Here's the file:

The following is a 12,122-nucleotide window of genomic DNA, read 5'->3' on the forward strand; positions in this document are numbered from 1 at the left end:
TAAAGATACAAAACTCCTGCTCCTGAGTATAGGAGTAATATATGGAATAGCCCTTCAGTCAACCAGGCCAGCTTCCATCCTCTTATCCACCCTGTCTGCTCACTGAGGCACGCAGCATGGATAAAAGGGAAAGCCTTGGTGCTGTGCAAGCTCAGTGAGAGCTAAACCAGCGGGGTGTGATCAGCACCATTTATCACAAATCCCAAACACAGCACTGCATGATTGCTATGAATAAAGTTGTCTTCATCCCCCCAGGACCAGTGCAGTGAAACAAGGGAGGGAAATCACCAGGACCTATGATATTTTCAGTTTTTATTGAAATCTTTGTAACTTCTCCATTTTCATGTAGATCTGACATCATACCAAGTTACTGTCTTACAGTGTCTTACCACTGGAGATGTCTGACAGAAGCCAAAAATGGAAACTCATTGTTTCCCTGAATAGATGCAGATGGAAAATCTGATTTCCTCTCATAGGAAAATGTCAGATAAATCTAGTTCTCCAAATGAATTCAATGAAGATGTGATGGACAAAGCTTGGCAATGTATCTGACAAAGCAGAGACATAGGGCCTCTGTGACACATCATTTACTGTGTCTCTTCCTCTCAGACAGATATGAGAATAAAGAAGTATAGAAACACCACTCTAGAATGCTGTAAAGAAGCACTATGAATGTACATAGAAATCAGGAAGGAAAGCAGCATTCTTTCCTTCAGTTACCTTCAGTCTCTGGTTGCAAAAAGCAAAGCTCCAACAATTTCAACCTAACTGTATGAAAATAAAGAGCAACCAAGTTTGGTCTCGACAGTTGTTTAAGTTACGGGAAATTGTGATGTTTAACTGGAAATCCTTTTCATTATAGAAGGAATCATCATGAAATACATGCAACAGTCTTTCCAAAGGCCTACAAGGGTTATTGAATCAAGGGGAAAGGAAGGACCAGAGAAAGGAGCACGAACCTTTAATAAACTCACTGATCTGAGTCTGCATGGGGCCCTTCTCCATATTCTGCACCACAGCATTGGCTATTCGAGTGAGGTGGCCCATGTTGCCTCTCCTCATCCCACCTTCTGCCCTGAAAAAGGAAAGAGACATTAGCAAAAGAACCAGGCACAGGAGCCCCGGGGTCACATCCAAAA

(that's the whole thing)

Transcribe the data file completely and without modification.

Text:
The following is a 12,122-nucleotide window of genomic DNA, read 5'->3' on the forward strand; positions in this document are numbered from 1 at the left end:
TAAAGATACAAAACTCCTGCTCCTGAGTATAGGAGTAATATATGGAATAGCCCTTCAGTCAACCAGGCCAGCTTCCATCCTCTTATCCACCCTGTCTGCTCACTGAGGCACGCAGCATGGATAAAAGGGAAAGCCTTGGTGCTGTGCAAGCTCAGTGAGAGCTAAACCAGCGGGGTGTGATCAGCACCATTTATCACAAATCCCAAACACAGCACTGCATGATTGCTATGAATAAAGTTGTCTTCATCCCCCCAGGACCAGTGCAGTGAAACAAGGGAGGGAAATCACCAGGACCTATGATATTTTCAGTTTTTATTGAAATCTTTGTAACTTCTCCATTTTCATGTAGATCTGACATCATACCAAGTTACTGTCTTACAGTGTCTTACCACTGGAGATGTCTGACAGAAGCCAAAAATGGAAACTCATTGTTTCCCTGAATAGATGCAGATGGAAAATCTGATTTCCTCTCATAGGAAAATGTCAGATAAATCTAGTTCTCCAAATGAATTCAATGAAGATGTGATGGACAAAGCTTGGCAATGTATCTGACAAAGCAGAGACATAGGGCCTCTGTGACACATCATTTACTGTGTCTCTTCCTCTCAGACAGATATGAGAATAAAGAAGTATAGAAACACCACTCTAGAATGCTGTAAAGAAGCACTATGAATGTACATAGAAATCAGGAAGGAAAGCAGCATTCTTTCCTTCAGTTACCTTCAGTCTCTGGTTGCAAAAAGCAAAGCTCCAACAATTTCAACCTAACTGTATGAAAATAAAGAGCAACCAAGTTTGGTCTCGACAGTTGTTTAAGTTACGGGAAATTGTGATGTTTAACTGGAAATCCTTTTCATTATAGAAGGAATCATCATGAAATACATGCAACAGTCTTTCCAAAGGCCTACAAGGGTTATTGAATCAAGGGGAAAGGAAGGACCAGAGAAAGGAGCACGAACCTTTAATAAACTCACTGATCTGAGTCTGCATGGGGCCCTTCTCCATATTCTGCACCACAGCATTGGCTATTCGAGTGAGGTGGCCCATGTTGCCTCTCCTCATCCCACCTTCTGCCCTGAAAAAGGAAAGAGACATTAGCAAAAGAACCAGGCACAGGAGCCCCGGGGTCACATCCAAAA